Transforming health care through research and education.
Leveraging research and education to create a society of healthy communities, where all individuals reach their highest potential for health.
Tamara T. Stone, Ph.D., University of Missouri-Columbia
Seema S. Sonnad, Ph.D., University of Michigan
Sharon B. Schweikhart, Ph.D., The Ohio State University
Clinical practice guidelines can be effective towards reaching common system goals of improved patient care management. Identifying and overcoming institutional and operational barriers can help ensure the successful implementation of guidelines.
Implementing clinical practice guidelines can improve the quality of patient care and positively impact a health care system’s bottom line. To increase the chances of successful implementation, a study by Dr. Stone and her colleagues examines ways that guidelines can be tailored to better meet physicians’ needs and also suggests strategies that encourage guideline acceptance.
The first phase of the study surveyed almost 500 physicians from four health systems when two guidelines (one for acute myocardial infarction and the other for pediatric asthma) were implemented. Researchers asked physicians exactly where they preferred that the guidelines be placed and what specific learning strategies best encouraged them to use the guidelines. They also asked about the content areas, formats, and types of medical evidence that physicians found most useful as they treated patients.
Survey results revealed that, overall, physicians preferred that guidelines be placed on the front of the patient chart, on their personal palm pilots, or in the progress notes. Discussions with colleagues and continuing medical education were identified as most effective in encouraging guideline implementation. During patient treatment, physicians considered guidelines that included immediate treatment flows and strategies aimed at minimizing and encouraging self-management to be the most useful. Clinical guidelines presented in the form of flowcharts, algorithms, and pre-printed orders were also judged more convenient to use when treating patients, and randomized controlled trials were the most persuasive medical evidence that could be included in a guideline.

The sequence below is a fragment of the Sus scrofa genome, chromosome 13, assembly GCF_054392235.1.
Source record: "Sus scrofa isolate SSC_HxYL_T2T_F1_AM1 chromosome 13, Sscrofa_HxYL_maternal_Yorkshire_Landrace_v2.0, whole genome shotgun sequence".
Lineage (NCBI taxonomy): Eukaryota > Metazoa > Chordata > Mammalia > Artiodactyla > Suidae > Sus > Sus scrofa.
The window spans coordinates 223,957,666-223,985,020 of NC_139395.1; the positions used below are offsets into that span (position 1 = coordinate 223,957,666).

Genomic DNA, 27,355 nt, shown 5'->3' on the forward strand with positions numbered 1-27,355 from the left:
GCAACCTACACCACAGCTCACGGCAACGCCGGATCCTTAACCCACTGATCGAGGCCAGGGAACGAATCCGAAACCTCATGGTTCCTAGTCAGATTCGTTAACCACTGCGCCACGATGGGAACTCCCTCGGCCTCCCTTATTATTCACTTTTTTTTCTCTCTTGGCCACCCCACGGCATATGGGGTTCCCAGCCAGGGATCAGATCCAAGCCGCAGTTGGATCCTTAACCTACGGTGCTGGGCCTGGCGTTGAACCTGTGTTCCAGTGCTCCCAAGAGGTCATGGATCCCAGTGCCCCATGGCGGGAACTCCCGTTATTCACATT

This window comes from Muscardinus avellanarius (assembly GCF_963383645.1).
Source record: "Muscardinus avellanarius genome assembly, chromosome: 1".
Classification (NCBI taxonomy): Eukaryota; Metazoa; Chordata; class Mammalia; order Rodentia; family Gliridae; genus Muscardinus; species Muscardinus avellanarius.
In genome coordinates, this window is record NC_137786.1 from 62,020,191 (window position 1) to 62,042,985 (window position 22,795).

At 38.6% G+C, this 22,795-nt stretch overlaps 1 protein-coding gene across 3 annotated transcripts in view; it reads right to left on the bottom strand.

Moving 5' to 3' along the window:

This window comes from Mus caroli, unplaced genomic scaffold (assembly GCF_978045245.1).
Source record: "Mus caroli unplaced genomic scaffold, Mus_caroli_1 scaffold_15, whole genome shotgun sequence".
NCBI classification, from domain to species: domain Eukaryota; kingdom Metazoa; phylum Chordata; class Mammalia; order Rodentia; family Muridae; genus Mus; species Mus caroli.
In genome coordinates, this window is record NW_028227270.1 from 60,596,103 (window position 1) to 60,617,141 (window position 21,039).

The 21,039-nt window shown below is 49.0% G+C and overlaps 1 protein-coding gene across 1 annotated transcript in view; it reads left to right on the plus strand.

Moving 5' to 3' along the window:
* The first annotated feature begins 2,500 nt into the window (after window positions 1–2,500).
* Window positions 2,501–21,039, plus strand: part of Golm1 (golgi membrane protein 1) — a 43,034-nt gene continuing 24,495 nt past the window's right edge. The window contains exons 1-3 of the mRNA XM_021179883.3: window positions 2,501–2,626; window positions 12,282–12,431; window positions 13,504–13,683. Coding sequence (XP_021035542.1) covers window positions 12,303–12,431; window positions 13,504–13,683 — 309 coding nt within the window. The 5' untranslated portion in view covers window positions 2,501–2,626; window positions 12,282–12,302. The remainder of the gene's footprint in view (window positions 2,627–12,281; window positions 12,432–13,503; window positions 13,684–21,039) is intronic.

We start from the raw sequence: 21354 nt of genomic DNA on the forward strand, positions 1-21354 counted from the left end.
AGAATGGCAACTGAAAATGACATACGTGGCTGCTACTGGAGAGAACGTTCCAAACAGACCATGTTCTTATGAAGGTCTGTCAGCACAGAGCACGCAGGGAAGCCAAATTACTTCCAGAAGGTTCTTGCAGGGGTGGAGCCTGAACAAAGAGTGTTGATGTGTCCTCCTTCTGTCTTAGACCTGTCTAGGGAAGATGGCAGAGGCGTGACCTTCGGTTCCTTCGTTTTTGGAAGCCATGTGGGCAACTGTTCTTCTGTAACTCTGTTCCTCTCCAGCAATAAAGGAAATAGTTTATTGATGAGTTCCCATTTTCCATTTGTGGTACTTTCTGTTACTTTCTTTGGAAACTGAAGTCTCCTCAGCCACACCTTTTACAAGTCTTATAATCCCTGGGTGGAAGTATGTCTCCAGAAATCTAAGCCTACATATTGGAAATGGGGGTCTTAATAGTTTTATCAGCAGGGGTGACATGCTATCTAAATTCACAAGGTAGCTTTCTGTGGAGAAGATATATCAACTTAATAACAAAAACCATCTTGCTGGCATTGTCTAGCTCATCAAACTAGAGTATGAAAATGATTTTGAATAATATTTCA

The following are some of the negative physician viewpoints uncovered by Dr. Sands and her colleagues:
The second phase of Dr. Sands’ study examined how the four participating health systems approached guideline development and implementation. Among their general findings, researchers discovered that successful implementation of clinical guidelines within a system was facilitated by:
Ultimately, guidelines benefit the system, the physician, and the patient by improving the quality of care and controlling costs. Insight into organizational and clinical factors will assist health system leadership overcome barriers and facilitate success when implementing clinical practice guidelines.
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